A recent survey1 of Canadian membership associations showed that only one third of chief executives were confident that all of their directors could clearly articulate the association’s Member Value Proposition (MVP).
From a strategic perspective this is a problem! If your leaders can’t state your MVP, how can they be effective ambassadors for membership?
Be aware, your MVP is not a laundry list of member services. It is a statement that describes the pain or desire that the organization solves for its members – in language that speaks from the perspective of the member. It helps to define the value of the association in terms of how it addresses member needs.
Here’s an example of the difference between the typical list of services you see on an association’s website and a member value proposition statement.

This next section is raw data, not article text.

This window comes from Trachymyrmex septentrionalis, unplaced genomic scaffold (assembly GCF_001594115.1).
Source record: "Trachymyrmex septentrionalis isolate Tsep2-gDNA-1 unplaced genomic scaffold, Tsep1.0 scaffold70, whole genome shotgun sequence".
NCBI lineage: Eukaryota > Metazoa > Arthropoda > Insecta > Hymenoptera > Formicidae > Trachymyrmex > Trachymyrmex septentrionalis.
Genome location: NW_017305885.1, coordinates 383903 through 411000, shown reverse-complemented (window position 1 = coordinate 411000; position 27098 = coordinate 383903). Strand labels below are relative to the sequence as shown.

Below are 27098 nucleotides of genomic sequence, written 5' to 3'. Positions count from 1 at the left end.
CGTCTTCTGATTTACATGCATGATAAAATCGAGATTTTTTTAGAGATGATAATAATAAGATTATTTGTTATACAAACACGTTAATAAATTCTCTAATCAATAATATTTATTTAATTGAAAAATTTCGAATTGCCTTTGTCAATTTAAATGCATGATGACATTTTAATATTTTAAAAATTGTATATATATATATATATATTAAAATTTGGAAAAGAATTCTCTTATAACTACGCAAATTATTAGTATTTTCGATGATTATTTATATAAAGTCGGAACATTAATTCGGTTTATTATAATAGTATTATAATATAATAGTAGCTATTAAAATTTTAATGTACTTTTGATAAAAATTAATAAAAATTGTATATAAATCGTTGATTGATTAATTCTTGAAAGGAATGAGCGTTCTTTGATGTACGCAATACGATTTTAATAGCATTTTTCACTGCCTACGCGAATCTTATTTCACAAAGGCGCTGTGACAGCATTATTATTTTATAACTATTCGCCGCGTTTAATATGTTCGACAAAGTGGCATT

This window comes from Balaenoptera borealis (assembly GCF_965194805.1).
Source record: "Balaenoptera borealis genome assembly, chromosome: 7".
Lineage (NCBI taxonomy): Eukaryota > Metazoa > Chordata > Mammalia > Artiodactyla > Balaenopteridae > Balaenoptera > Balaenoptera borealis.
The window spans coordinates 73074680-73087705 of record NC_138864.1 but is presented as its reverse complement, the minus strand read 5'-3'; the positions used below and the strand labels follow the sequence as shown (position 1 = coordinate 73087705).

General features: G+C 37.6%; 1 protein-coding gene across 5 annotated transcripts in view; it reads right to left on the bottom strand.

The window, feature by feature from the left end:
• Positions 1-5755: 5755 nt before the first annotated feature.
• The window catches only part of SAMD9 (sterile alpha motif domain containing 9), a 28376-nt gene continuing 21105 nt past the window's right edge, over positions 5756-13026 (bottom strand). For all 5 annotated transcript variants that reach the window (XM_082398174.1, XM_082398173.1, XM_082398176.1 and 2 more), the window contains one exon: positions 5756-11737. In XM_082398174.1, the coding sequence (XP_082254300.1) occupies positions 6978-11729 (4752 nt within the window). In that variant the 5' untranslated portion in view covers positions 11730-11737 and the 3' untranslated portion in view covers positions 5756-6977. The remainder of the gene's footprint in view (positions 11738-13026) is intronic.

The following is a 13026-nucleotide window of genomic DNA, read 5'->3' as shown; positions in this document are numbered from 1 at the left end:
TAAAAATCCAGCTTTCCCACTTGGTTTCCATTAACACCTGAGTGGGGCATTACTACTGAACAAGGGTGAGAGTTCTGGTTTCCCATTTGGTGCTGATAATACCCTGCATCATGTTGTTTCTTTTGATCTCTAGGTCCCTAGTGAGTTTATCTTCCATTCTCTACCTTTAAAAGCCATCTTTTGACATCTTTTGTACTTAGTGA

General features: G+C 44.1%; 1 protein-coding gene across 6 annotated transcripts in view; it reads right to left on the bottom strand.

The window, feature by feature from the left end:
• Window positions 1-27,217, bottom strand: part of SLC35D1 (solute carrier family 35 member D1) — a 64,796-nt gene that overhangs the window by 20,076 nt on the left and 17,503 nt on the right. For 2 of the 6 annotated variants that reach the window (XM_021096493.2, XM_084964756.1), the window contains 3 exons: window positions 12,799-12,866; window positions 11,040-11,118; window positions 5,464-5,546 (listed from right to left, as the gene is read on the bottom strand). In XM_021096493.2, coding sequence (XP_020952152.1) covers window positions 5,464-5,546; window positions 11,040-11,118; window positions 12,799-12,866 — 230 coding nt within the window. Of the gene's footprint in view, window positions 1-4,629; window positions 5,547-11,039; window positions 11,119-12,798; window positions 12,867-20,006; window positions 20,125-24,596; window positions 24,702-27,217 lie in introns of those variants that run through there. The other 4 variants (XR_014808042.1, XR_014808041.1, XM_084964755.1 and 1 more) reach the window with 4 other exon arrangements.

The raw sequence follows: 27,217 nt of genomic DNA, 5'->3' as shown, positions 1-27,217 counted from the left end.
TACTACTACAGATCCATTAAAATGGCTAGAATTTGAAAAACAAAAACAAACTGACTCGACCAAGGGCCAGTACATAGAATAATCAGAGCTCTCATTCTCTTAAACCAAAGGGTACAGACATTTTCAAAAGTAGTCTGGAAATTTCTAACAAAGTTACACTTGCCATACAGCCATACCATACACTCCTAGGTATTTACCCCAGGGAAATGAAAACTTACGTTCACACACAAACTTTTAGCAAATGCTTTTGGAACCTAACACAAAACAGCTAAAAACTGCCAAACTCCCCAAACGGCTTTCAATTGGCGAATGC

This is a list of services for Association XYZ.
“Association XYX provides these member benefits:
- Training and certification for the CRE designation
- Networking at regional events and the national conference
- Advocacy at Queen’s Park”
In this list of services, the association is speaking from its own perspective; “This is what we do. Aren’t we awesome”.
In contrast, this is an MVP statement:
“Membership in Association XYZ gives you:
- Training and certification to increase your skills, confidence, professional credentials and compensation.
- Networking and support to increase your connections and achieve your career goals.
- Employer relations advocacy to help your employer recognize the value and worth of your professional role on the team.”
In the MVP statement the services are articulated in terms of why those services matter to the member.
A clearly articulated MVP allows the board and the management team to prioritize strategic objectives and move the association forward in ways that resonate with members and stakeholders. Find out more about your MVP.
A strong MVP is also one of the 8 elements of the High Performance Membership OrganizationTM.
1 Contact us for a copy of the survey results (firstname.lastname@example.org)